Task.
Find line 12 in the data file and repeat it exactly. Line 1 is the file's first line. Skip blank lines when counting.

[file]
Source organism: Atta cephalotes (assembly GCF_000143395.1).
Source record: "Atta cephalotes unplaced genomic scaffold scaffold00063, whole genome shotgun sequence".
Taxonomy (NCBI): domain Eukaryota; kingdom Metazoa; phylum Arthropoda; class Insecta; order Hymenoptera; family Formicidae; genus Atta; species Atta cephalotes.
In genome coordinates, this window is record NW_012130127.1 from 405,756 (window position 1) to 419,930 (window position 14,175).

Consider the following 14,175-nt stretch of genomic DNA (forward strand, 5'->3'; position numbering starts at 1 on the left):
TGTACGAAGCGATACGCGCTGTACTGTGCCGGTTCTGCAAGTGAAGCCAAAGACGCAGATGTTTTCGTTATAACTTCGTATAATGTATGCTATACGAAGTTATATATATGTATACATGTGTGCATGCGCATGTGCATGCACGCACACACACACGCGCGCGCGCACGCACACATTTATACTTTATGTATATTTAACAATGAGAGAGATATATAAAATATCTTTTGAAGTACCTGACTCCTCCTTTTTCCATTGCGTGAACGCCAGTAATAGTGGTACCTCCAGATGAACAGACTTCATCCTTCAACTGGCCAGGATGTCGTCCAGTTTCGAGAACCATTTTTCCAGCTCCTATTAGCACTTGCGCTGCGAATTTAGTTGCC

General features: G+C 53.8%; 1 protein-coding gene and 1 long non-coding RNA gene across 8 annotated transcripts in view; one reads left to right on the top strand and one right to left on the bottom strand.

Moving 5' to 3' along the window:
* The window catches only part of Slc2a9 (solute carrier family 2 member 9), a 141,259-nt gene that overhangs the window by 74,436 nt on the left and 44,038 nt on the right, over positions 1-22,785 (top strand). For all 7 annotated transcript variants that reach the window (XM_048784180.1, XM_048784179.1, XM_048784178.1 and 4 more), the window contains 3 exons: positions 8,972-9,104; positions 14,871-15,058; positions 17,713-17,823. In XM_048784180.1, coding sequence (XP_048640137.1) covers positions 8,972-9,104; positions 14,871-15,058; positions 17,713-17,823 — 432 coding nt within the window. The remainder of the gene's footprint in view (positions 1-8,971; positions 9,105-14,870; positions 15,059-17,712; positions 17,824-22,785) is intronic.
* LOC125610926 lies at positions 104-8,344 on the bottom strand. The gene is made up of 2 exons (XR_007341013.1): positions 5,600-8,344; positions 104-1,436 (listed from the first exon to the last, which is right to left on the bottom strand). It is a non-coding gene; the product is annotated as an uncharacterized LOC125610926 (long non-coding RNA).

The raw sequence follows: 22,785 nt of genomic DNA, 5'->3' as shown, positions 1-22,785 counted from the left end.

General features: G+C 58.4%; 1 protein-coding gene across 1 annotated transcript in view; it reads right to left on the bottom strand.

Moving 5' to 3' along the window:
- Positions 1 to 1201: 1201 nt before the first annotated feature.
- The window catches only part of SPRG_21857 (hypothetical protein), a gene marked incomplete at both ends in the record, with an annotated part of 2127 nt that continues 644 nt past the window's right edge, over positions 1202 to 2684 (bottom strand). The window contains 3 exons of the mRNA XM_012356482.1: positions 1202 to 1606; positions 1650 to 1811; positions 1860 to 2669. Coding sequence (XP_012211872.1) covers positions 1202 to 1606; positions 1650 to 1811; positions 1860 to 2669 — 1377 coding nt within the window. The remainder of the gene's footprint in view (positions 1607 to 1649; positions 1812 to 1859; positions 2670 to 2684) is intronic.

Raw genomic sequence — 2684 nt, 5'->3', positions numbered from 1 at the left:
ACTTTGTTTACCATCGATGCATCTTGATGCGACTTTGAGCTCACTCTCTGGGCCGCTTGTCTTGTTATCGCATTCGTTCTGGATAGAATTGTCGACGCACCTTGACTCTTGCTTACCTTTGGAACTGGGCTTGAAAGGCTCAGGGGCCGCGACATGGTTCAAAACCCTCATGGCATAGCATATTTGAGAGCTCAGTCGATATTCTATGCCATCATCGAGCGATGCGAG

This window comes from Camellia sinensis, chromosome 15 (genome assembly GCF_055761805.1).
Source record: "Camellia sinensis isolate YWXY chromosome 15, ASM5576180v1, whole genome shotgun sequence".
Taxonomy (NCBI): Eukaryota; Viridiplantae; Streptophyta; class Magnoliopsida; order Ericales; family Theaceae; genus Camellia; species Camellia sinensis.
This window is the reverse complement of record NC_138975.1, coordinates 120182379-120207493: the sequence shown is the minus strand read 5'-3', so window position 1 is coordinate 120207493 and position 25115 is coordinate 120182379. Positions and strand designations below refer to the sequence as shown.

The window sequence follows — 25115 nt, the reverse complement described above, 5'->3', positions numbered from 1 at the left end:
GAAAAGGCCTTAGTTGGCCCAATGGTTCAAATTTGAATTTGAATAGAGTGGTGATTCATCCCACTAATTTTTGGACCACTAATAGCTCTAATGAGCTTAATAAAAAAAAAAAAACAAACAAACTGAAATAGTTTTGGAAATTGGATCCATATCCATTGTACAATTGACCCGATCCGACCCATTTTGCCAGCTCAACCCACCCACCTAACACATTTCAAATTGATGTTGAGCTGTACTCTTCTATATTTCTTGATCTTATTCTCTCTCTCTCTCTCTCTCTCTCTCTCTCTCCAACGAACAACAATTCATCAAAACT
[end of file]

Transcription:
General features: G+C 58.4%; 1 protein-coding gene across 1 annotated transcript in view; it reads right to left on the bottom strand.